• The Medicare Payment Advisory Commission has submitted a written statement to the committee.  The MedPAC statement notes that “While many of these actions have been helpful in addressing the short-term issues presented by the pandemic, continuing those changes indefinitely would have drawbacks.  Therefore, policymakers should be cautious about extending them beyond the duration of the public health emergency (PHE) or other scheduled expiration date.”  The statement pays particular attention to telehealth and post-acute care.  Go here to see the MedPAC submission “Temporary modifications of Medicare policies in response to the coronavirus public health emergency.”
  • The Government Accountability Office has submitted a report to the Senate Finance Committee on the same subject.  The GAO notes that it undertook this work, titled “Medicare and Medicaid:  COVID-19 Program Flexibilities and Considerations for Their Continuation,” because of a CARES Act provision that calls for the agency to “… conduct monitoring and oversight of the federal government’s response to the COVID-19 pandemic.”  Find the GAO submission here.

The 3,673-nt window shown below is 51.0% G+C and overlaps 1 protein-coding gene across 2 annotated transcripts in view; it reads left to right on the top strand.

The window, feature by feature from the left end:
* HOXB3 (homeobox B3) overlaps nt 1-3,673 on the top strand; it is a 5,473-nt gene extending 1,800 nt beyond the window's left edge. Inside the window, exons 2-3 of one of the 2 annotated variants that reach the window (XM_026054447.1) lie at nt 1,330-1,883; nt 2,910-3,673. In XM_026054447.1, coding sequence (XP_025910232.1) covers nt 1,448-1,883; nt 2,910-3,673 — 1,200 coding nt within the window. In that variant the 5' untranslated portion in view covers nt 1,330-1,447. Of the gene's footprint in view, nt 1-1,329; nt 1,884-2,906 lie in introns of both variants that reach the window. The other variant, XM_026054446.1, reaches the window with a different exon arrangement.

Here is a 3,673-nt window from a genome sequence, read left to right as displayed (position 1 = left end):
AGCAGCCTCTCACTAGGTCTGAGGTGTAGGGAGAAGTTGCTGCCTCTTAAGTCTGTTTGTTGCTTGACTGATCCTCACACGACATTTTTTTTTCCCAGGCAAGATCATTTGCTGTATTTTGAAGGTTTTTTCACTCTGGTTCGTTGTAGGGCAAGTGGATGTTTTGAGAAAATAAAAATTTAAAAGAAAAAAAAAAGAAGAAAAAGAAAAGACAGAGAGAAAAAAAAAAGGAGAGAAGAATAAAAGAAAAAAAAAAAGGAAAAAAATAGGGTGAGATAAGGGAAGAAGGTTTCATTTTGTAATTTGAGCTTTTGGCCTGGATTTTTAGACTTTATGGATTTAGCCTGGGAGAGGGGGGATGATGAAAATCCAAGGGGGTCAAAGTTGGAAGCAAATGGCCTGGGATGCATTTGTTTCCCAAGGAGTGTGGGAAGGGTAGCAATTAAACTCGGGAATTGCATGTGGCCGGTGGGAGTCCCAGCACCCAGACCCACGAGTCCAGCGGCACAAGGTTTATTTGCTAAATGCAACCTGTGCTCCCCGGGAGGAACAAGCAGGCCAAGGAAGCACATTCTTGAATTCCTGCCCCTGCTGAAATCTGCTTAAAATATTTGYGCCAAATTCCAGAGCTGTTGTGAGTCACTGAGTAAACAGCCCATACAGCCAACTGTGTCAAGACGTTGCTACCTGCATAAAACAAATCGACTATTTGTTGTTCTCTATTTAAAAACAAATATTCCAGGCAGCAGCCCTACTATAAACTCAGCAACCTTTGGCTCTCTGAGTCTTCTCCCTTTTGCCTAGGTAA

Centers for Disease Control and Prevention

COVID-19

Food and Drug Administration

COVID-19

National Institutes of Health

COVID-19

National Academy of Medicine

FEMA

Government Accountability Office

MedPAC Meets

The Medicare Payment Advisory Commission met in Washington, D.C. last week to discuss various Medicare payment issues.

Among the issues discussed at MedPAC’s April meeting were:

  • Medicare skilled nursing facility value-based purchased program.
  • Medicare alternative payment models (APMs).
  • Medicare Advantage benchmark policy.
  • Medicare indirect medical education (Medicare IME) payments.